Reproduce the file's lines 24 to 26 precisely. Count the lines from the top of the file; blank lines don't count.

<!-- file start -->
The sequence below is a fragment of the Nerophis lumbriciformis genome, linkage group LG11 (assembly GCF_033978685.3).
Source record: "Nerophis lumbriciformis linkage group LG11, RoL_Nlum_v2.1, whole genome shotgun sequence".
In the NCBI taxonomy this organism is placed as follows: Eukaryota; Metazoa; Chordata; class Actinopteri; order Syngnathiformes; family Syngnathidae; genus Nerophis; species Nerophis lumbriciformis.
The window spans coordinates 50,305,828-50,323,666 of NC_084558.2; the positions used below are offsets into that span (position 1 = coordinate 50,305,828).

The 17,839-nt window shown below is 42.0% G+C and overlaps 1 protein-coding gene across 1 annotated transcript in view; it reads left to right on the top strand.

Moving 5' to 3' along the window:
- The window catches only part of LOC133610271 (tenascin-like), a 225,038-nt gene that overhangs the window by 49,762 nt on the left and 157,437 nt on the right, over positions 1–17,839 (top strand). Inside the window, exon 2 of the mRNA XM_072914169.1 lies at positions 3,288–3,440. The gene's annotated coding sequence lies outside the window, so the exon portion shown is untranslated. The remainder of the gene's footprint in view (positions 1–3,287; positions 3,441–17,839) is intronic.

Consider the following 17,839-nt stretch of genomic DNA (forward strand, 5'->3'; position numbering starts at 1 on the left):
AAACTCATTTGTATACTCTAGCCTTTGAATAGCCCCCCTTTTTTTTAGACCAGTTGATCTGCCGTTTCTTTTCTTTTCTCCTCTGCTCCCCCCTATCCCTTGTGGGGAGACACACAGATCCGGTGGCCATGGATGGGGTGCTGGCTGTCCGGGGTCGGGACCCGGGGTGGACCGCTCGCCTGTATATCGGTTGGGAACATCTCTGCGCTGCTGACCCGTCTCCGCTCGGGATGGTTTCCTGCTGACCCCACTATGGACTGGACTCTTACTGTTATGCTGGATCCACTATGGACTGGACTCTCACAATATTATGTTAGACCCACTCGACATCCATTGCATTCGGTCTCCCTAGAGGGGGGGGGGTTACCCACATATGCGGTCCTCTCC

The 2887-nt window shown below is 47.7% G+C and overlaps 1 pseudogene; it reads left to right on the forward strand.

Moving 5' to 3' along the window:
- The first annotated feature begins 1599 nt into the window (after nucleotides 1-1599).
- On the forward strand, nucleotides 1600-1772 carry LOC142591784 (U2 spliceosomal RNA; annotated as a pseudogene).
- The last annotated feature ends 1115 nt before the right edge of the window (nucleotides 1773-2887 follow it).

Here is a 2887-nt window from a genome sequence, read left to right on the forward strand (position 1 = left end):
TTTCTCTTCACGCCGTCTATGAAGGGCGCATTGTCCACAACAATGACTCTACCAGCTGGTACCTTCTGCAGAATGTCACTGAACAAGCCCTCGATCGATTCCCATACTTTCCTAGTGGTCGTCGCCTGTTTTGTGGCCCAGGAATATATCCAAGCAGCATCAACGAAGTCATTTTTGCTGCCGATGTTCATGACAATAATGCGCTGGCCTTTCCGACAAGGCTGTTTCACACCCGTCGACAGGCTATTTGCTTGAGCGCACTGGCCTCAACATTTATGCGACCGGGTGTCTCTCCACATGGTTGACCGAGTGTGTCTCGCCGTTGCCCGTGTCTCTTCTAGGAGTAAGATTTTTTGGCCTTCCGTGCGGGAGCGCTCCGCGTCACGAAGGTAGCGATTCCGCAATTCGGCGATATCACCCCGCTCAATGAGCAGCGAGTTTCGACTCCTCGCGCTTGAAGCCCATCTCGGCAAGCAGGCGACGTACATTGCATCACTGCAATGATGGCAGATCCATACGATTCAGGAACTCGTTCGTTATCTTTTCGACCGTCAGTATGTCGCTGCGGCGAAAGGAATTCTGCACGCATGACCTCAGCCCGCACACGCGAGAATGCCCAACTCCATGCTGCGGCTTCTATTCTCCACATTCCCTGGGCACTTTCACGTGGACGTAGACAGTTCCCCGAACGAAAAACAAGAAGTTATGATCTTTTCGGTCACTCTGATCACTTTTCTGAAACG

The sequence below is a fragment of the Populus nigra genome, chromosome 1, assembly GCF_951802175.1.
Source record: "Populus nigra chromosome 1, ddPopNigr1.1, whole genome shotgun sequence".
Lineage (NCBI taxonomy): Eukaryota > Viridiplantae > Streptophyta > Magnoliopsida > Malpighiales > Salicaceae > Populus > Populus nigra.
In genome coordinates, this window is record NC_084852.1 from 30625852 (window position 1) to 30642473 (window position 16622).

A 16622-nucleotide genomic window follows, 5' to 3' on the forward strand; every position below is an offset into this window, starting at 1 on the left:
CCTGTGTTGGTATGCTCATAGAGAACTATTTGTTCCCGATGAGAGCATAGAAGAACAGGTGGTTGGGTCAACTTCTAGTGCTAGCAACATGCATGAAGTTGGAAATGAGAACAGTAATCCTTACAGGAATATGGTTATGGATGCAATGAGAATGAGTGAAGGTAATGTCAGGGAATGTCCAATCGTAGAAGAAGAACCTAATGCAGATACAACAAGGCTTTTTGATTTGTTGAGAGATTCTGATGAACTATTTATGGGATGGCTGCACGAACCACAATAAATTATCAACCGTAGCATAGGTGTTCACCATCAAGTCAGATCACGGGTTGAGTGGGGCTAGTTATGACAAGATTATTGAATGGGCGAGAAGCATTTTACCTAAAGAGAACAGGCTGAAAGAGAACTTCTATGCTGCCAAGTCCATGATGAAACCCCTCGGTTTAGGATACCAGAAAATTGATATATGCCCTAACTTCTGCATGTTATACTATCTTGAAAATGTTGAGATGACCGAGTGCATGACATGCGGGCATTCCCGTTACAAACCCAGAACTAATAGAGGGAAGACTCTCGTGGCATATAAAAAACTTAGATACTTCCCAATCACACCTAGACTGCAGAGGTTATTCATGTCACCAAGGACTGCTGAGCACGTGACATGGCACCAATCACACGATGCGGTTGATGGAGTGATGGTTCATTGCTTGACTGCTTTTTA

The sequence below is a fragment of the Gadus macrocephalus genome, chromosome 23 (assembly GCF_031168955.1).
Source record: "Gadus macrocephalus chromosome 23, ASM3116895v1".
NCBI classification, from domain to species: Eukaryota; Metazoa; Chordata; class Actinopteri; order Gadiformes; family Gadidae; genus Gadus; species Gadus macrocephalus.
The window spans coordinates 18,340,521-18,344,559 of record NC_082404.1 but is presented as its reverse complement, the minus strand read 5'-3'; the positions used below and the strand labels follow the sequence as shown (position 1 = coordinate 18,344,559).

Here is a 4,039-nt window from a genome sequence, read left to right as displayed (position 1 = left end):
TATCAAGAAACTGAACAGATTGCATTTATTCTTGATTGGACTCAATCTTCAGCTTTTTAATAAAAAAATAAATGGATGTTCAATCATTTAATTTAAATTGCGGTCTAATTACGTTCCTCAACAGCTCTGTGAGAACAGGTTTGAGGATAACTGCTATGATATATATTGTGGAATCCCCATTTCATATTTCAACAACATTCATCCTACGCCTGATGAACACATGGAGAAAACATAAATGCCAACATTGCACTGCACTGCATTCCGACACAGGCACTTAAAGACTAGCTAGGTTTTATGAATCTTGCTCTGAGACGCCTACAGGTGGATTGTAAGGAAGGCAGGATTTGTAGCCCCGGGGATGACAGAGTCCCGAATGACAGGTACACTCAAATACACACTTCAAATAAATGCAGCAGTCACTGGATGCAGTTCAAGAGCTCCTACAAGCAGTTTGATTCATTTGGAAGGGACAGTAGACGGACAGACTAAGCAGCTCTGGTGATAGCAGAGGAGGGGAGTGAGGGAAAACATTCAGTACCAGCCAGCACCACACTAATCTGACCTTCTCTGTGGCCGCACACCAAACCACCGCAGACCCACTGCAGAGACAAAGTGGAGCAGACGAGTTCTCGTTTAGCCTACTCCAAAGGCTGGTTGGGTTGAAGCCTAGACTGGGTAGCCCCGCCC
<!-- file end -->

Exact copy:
Source record: "Gadus macrocephalus chromosome 23, ASM3116895v1".
NCBI classification, from domain to species: Eukaryota; Metazoa; Chordata; class Actinopteri; order Gadiformes; family Gadidae; genus Gadus; species Gadus macrocephalus.
The window spans coordinates 18,340,521-18,344,559 of record NC_082404.1 but is presented as its reverse complement, the minus strand read 5'-3'; the positions used below and the strand labels follow the sequence as shown (position 1 = coordinate 18,344,559).